And obviously a pickup in volumes that would get us above the level that we had been originally forecasting for 2020. So we've got some significant headroom with there, and we can obviously prioritize those cash flows as we go in toward our deleveraging goals.

Craig Shere -- Tuohy Brothers -- Analyst

Very good. Last question on storage and ethane recovery was spoken of a lot on the first-quarter call. I think we already addressed ethane. I know storage is only maybe 10s of millions of uplift but I don't know Sheridan, maybe you want to talk about when exactly that might be hitting.

I know it's a hedged position. What should we be looking for into the second half?

Sheridan Swords -- Senior Vice President, Natural Gas Liquids

Yes. I think the contango that represented itself or presented itself in the second quarter because of how we sold that product out for, and we will see that benefit show up in the second half of the year.

Craig Shere -- Tuohy Brothers -- Analyst

Should we see most of that in the fourth quarter?

Sheridan Swords -- Senior Vice President, Natural Gas Liquids

Yes, you could see some of that in the fourth quarter. We've sold it throughout the third and fourth quarter so you can see it through the remainder of the year. A lot is going to happen on this week in prices through that period of time but it will be spread through the second half of the year if I can think so far.

Craig Shere -- Tuohy Brothers -- Analyst

Great, thank you.

Operator

We'll take our final question from Derek Walker with Bank of America.

Derek Walker -- Bank of America Merrill Lynch -- Analyst

Thank, you guys. Wishing you a good new year. Maybe just a couple of clarification questions. If I heard right in your -- earlier in the Q&A portion, referencing kind of a DAPL impact.

I believe you referenced it due to the extended shutdown, it would be sort of a kind of mid-to-single EBITDA growth year-over-year. And if it won't shutdown, it would be 12% to 15% kind of year-over-year the EBITDA growth rate. And is that also the $2.6 billion number for 2020? Just to make sure I have heard that right.

Walt Hulse -- Chief Financial Officer

That's correct. That's what you base. Those percentages that I provided earlier are based upon the low end of the range that we provided for 2020. You base it off of that.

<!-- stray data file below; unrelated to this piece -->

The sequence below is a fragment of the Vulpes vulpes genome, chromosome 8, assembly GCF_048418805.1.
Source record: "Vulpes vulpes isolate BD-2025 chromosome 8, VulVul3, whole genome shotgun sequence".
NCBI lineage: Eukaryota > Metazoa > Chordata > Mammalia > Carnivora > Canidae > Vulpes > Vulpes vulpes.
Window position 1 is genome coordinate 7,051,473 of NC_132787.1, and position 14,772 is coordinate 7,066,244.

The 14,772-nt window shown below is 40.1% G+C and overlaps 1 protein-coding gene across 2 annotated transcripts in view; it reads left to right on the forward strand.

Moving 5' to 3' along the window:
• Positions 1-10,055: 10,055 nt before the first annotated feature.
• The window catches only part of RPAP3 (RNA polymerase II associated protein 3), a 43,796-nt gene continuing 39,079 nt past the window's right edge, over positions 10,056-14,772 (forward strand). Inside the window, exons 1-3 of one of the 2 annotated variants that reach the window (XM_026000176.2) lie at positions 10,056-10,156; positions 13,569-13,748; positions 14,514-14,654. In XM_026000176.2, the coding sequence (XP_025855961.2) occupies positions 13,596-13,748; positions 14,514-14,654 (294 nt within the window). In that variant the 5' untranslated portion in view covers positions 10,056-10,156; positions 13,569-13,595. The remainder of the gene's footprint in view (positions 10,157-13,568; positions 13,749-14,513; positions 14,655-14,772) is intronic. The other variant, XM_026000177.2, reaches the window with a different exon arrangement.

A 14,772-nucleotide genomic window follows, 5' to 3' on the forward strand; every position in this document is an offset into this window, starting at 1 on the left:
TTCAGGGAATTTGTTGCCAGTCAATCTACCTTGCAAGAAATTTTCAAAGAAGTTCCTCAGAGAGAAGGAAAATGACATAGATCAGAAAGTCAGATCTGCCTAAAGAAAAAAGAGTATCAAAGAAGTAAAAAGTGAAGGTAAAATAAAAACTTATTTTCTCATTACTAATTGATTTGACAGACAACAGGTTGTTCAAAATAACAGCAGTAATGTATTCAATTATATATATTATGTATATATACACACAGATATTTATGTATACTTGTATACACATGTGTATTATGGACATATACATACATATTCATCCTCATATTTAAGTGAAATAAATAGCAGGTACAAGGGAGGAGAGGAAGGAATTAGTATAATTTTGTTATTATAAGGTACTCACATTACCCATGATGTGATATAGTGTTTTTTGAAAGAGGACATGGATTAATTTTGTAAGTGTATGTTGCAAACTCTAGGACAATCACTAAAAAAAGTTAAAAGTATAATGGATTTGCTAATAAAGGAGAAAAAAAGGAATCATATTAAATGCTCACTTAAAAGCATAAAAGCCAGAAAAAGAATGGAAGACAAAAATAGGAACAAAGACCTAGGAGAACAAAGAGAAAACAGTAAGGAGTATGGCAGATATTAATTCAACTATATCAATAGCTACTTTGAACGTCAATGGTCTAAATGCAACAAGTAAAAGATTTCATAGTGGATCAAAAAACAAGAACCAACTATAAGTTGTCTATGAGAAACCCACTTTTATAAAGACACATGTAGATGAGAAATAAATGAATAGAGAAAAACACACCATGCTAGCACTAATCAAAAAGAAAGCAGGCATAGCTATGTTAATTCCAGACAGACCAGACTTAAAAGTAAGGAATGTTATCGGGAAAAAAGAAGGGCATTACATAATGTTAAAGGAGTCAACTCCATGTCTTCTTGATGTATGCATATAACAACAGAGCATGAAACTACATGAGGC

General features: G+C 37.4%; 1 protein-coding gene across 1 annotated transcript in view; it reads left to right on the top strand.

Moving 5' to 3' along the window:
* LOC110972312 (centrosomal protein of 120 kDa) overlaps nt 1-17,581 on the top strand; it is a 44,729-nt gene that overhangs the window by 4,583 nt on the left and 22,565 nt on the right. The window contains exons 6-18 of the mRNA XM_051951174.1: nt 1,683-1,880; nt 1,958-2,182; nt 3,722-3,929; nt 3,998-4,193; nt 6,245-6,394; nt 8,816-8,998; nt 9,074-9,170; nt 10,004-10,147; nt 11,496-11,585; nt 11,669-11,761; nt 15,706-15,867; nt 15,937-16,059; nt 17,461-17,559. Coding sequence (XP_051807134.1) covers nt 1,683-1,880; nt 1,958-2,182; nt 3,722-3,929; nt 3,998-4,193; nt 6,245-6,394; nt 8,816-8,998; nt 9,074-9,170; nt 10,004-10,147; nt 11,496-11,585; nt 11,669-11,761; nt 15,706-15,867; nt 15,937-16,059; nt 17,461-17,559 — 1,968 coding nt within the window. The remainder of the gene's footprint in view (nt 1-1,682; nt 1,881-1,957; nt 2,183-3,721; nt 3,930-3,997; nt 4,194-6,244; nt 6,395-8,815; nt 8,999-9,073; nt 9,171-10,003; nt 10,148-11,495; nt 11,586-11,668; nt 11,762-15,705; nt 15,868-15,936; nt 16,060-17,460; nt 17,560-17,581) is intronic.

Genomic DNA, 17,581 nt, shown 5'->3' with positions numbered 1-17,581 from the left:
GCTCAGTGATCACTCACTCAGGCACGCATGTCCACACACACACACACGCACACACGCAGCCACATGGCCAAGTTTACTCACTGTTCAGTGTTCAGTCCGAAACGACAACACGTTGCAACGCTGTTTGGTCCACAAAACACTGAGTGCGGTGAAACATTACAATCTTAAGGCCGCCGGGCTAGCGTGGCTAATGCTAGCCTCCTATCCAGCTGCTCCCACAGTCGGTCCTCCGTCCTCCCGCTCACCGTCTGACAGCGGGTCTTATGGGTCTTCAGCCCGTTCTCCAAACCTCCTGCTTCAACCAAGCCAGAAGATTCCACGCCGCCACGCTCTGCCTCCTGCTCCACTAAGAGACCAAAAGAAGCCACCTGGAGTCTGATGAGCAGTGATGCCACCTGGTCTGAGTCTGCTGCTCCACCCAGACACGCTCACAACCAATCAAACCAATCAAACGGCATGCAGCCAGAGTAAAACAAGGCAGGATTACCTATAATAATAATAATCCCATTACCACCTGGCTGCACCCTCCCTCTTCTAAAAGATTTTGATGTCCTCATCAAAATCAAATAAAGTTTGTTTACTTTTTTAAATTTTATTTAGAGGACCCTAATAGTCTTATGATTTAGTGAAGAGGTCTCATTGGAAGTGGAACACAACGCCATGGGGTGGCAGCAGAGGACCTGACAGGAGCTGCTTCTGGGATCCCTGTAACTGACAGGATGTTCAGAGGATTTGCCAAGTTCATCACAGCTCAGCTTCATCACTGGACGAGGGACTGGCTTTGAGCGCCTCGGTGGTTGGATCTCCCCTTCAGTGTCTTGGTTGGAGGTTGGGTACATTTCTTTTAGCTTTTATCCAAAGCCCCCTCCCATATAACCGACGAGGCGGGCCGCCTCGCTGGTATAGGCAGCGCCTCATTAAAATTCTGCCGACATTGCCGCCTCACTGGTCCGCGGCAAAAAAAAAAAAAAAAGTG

Derek Walker -- Bank of America Merrill Lynch -- Analyst

OK, perfect. Then I think the formal market definition proficiencies was it coming from Rodney Vegas with his opposition to power saving captured 50 million for the year and you talk about 120 is relative to your 2020 plan. Like I say, if you start to see things we recover in the second half do you feel most of that profit is sustainable or do you see some not coming back?

Kevin Burdick -- Executive Vice President and Chief Operating Officer

This is Kevin. Yes, we absolutely believe those cost savings are attainable. As we move through the year we've taken -- our team has done a fantastic job of finding opportunities and some of those opportunities you identify them but it takes a little bit of time to actually get in and we've been doing that so. So we do believe, even with the volume strengthening that we'll realize those savings in the back half of the year.

Derek Walker -- Bank of America Merrill Lynch -- Analyst

Got it. Thank you very much.

Operator

That concludes today's question and answer session. Mr. Ziola, I'd like to turn the conference back to you.

Andrew Ziola -- Vice President, Investor Relations and Corporate Affairs

Well, thank you, Sara. Our quiet period for the third quarter starts when we close our books in early October and extends until we release earnings in late October. We'll provide details for that conference call at a later date. Thank you for joining us and have a good day.

Operator

[Operator signoff]

Duration: 60 minutes

Call participants:

Andrew Ziola -- Vice President, Investor Relations and Corporate Affairs

Terry Spencer -- President and Chief Executive Officer

Walt Hulse -- Chief Financial Officer

Kevin Burdick -- Executive Vice President and Chief Operating Officer

Unknown speaker

Chuck Kelley -- Senior Vice President, Natural Gas

Tristan Richardson -- SunTrust Robinson Humphrey -- Analyst

Shneur Gershuni -- UBS -- Analyst

Sheridan Swords -- Senior Vice President, Natural Gas Liquids

Colton Bean -- Tudor, Pickering, Holt & Co. -- Analyst

Michael Blum -- Wells Fargo Securities -- Analyst

Jean Ann Salisbury -- Sanford C. Bernstein -- Analyst

Sunil Sibal -- Seaport Global Securities -- Analyst

Michael Lapides -- Goldman Sachs -- Analyst

Craig Shere -- Tuohy Brothers -- Analyst

Derek Walker -- Bank of America Merrill Lynch -- Analyst